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I have always been a hard worker. I got straight A's from grade school to high school through college. And when I graduated, I couldn't wait to get out into the real world and take on the workforce.

I have always been extremely focused on my career. Because I'm good at it. I get stuff done. And I crave that sense of accomplishment. At one point in my life, I even thought I might not have kids. I thought of my job as my child. Plus, a kid would just interfere with my 60-hour work schedule.

Then fast-forward and I got older, met the man I am now married to, and realized that I did want to have kids.

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So now I have two adorable little boys that bring the chaos at times. Henry is four and Simon is almost one. And they have brought so much fun and happiness and joy and love into my life—emotions that I don't always get from my job.

I currently work full-time. And recently it has become much more of a challenge. I guess that's why so many people call it the hustle. The grind.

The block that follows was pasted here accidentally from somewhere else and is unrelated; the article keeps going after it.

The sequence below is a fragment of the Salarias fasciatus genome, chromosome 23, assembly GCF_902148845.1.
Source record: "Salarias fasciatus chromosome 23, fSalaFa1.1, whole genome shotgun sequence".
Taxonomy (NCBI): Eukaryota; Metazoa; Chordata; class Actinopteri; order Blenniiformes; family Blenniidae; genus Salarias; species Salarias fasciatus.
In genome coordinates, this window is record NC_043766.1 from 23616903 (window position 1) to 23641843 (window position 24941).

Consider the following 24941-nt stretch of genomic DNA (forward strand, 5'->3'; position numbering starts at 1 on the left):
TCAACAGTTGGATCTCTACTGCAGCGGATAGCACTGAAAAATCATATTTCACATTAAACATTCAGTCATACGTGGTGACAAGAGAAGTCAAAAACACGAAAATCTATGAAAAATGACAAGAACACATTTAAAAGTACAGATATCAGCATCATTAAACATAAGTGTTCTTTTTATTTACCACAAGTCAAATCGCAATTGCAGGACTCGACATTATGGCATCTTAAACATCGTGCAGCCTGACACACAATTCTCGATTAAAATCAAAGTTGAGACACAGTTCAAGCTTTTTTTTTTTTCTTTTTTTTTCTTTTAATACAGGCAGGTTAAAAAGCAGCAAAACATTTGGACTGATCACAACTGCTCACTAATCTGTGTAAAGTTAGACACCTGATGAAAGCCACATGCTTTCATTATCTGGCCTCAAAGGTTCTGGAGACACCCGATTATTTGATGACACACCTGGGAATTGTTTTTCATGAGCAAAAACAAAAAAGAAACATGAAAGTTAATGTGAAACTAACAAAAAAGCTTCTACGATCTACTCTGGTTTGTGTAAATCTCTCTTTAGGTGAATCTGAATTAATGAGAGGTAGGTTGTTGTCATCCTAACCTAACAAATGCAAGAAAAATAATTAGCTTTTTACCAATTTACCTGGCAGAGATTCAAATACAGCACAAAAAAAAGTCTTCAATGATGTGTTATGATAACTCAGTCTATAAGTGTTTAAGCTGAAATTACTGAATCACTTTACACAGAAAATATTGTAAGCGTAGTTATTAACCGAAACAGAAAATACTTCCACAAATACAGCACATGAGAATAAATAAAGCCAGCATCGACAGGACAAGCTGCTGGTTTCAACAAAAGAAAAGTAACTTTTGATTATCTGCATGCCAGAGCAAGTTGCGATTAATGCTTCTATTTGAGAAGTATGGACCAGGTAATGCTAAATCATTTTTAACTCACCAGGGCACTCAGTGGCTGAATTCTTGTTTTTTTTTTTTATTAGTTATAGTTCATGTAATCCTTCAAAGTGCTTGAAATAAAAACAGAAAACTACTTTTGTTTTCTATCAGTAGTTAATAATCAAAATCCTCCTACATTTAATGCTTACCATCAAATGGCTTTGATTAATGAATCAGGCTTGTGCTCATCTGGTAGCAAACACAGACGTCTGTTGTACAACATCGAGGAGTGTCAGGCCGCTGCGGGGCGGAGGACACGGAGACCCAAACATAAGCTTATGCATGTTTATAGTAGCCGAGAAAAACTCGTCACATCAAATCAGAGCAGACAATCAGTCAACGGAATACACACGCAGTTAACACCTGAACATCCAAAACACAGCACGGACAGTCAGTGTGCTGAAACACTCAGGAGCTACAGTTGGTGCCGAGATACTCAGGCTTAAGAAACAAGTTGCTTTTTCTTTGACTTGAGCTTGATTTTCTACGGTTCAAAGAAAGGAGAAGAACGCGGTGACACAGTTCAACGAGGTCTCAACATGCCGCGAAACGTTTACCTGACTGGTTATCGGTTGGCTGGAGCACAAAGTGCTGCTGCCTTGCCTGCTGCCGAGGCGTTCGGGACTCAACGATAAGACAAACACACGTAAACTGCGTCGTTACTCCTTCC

I get up at 4:30 am so I can have a little time to myself before getting everyone ready and out the door to the sitter. Typically, I turn into my parking spot at work on two wheels like a Nascar driver. Then you're sure to find me running across the street to the entrance of the building while dodging cars like I'm playing Frogger.

All day I'm taking meetings, writing press releases, planning events, fielding calls about this and that, while also making sure I'm out the door in time to pick the kids up from the sitter. Or calling my mom at the last minute to see if she can grab them because I'm stuck in a meeting. Then once we're home, I'm getting the kids fed and bathed and read to and snuggled.

But I love what I do—it gives me something of my own. Something to separate me from being Henry and Simon's mom and Logan's wife. Not that I'm not proud of those things, but I also need to be Jamie, too.